FALLS INCREASE DURING WINTER; HERE’S HELP FROM PAL
More than one in three people age 65 and older fall each year, according to the National Institute on Aging. Not only does fall risk increase with age but falls are more prevalent during winter because of icy pavements.
PAL Health Technologies has a device that decreases the risk of certain types of falls. The Platinum Balance brace is a custom-made AFO (ankle-foot orthotic) prescribed for patients with clinical indications including ankle instability, drop foot, posterior tibial dysfunction and severe pronation.
“It will reduce the risk of certain types of falls,” PAL Orthotist/Prosthetist Shannon Kiser said of the Platinum Balance brace. “It’s not the cure-all for all falls. You need to consider what’s causing the falls.”
But for people with the clinical indications identified above, a Platinum Balance brace may be prescribed. The custom-made device, which is worn as a pair and fits into a patient’s shoes, is covered by most insurance companies, including Medicare and Medicaid. That’s because it’s effective for fall prevention among people with ankle instability, drop foot, posterior tibial dysfunction and severe pronation -- clinical indications associated with increased fall risk.
Designed to provide lightweight stability around the foot and the ankle, the shell is molded, capturing a true representation of the patient’s foot. Then the shell is padded with durable polyester, providing arch support and midfoot stability while allowing the forefoot and toes to be anchored for increased stability and balance. The Platinum Balance brace has an open dorsal design with Velcro straps and is fabricated to be worn with shoes.
“It’s going to help to maintain proper foot and ankle alignment through the gait cycle,” Kiser said.
All functional orthoses and AFOs can reduce the risk of falls because they improve postural stability and reduce postural sway, Kiser said. AFOs further stabilize the ankle, which helps to improve balance.
But most AFOs are prescribed only for the affected side. The Platinum Balance brace is prescribed for both feet, Kiser said.
The Platinum Balance brace should be used as part of a broader strategy to reduce fall risk, Kiser said.
Ignoring those strategies could prove costly.
One of five falls causes serious injury, such as broken bones or a head injury, according to the U.S. Centers for Disease Control and Prevention (CDC). Three million older adults are treated in emergency departments for fall injuries each year and 800,000 of them are hospitalized.
Many people who fall, even if they aren’t injured, become afraid of falling. This causes them to reduce daily activities, meaning they become weaker, which increases their chances of falling, CDC said.
Many conditions contribute to falling, including foot conditions and improper footwear. People should make sure that they wear the correct size of shoe and should wear shoes with non-skid soles, Kiser said. Avoid backless shoes and high heels. Don’t walk around in socks or in shoes and slippers with smooth soles.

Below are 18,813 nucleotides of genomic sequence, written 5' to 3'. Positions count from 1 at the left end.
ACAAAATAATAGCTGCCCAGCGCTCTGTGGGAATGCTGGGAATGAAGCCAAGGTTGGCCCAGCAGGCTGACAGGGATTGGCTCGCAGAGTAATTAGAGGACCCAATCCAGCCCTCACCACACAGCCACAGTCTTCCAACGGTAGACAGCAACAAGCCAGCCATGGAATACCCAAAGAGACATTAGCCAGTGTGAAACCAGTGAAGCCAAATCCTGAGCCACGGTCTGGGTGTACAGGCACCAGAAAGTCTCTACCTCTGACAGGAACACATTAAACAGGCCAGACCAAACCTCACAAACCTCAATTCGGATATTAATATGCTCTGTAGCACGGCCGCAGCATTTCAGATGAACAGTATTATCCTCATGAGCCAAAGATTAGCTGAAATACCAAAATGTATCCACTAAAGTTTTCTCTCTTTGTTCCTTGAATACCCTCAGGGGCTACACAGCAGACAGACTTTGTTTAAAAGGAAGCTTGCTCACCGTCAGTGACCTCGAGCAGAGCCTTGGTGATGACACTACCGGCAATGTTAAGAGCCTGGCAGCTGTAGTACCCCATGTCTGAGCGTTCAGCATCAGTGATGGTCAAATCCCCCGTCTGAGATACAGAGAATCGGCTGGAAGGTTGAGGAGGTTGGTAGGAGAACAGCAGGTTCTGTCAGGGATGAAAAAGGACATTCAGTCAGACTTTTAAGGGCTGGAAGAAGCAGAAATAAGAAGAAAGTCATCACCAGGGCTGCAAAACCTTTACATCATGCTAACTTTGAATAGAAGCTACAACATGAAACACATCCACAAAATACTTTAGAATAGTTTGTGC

“You should wear shoes, even when you’re walking inside your home,” Kiser said.
Other conditions that contribute to fall risk include vitamin D deficiency, difficulty with walking and balance, use of medicines such as tranquilizers and sedatives and vision problems. Hazards – such as throw rugs, clutter, broken or uneven pavement and ice – also increase the chances of falling.
CDC recommends that people reduce their risk of falling by talking with their doctor and asking what they can do to reduce their fall risk; reviewing their medicine to see if any may make them dizzy or sleepy; and asking about vitamin D supplements.
Strength training and balance exercises strengthen legs and improve balance. Tai Chi, for example, improves both strength and balance.
“Therapy/exercise is a big component of reducing falls and helping to maintain mobility,” Kiser said.
People should have their vision and hearing tested at least once a year, National Institute on Aging (NIA) said. Update eyeglasses if needed and, if you have a hearing aid, make sure it fits well and wear it.
Make your home safer by removing things – such as throw rugs and clutter – that can cause you to trip; use non-slip mats on shower floors; add grab bars inside and outside the shower and next to the toilet; make sure your home has ample light; and store items you need within reach.
Get enough sleep and limit alcohol because sleepiness and alcohol can hinder your balance and reflexes, NIA said. Stand up slowly because getting up too quickly can cause your blood pressure to drop and make you feel wobbly.
If you need assistance, use a cane or walker.
Finally, don’t walk on icy surfaces. Ask someone to spread sand or salt on icy areas by your front and back doors.
For more information, visit xtremity3d.com. To place an order, call PAL customer service at 800-223-2957.
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